How to Build Your Own Livestock Trailer

How to Build Your Own Livestock Trailer

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Items you will need

  • Welding tools

  • Scrap metal or pre-made trailer parts

  • Lumber

  • Bolts

  • Screws

  • Hinges

  • Underslung parts


  • Be sure your trailer is built to the specifications required by state or national governments if you plan to use it on public roads.

Let’s face it, modern highways are not designed for herding livestock, which is why anyone with large farm animals such as horses, cows, or goats needs a proper livestock trailer. Whether you are trying to save money or are looking for a challenging do-it-yourself project, it is possible to build your own livestock trailer. You will need a welder and lots of usable scrap metal. You also should consult governmental transportation agencies to ensure your trailer will conform with legal requirements for over-the-road use.

Build the Base, Axle, and Undercarriage

    Build a base for the trailer using appropriate scrap metal or pre-made parts. Securely weld the pieces together.

    Attach a pre-made undercarriage below the base. The undercarriage should include suspension components.

    Build a tongue for the trailer with the scrap metal or pre-made parts. Weld the tongue to the front of the base.

    Weld or bolt a ball-hitch coupler to the trailer tongue.

    Weld safety chains on either side of the tongue.

    Hang a pre-made axle on the trailer through the undercarriage. Attach the wheel and break assemblies.

Sides, Roof, Gate and Floor

    Weld multiple pieces of scrap metal together to create the frame for the sides and front of the trailer box.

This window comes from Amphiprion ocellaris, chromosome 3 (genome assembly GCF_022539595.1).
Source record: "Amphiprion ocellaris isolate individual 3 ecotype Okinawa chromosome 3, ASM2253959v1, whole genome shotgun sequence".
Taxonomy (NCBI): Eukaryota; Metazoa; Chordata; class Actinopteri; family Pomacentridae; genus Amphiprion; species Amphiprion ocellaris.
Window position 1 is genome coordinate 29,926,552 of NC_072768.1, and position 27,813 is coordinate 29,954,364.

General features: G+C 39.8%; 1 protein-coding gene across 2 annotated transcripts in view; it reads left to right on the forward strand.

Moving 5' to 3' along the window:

Weld the side frames to the base. Drill holes at the corners so that the sides can be bolted to each other, or weld them together. Cover the sides with lumber or sheet metal.

    Make a gate for the rear of the trailer by welding more scrap metal together. Create two equal doors that, when placed side-by-side, will completely cover the opening. Attach hinges on each side of the trailer, in the back where the gates will be fixed. Alternately, install a drop gate that can be lowered to double as a ramp.

    Drill holes in the gate doors so that they can be bolted or screwed to the hinges. Attach the gates to the hinges. Run a chain through the middle of the gate. A padlock can be used to hold the doors shut.

    Weld a solid piece of sheet metal to the top of the trailer, to give the structure a roof. Drill holes in the planks of the base and lay a wooden floor inside the trailer. Bolt the planks to the base.

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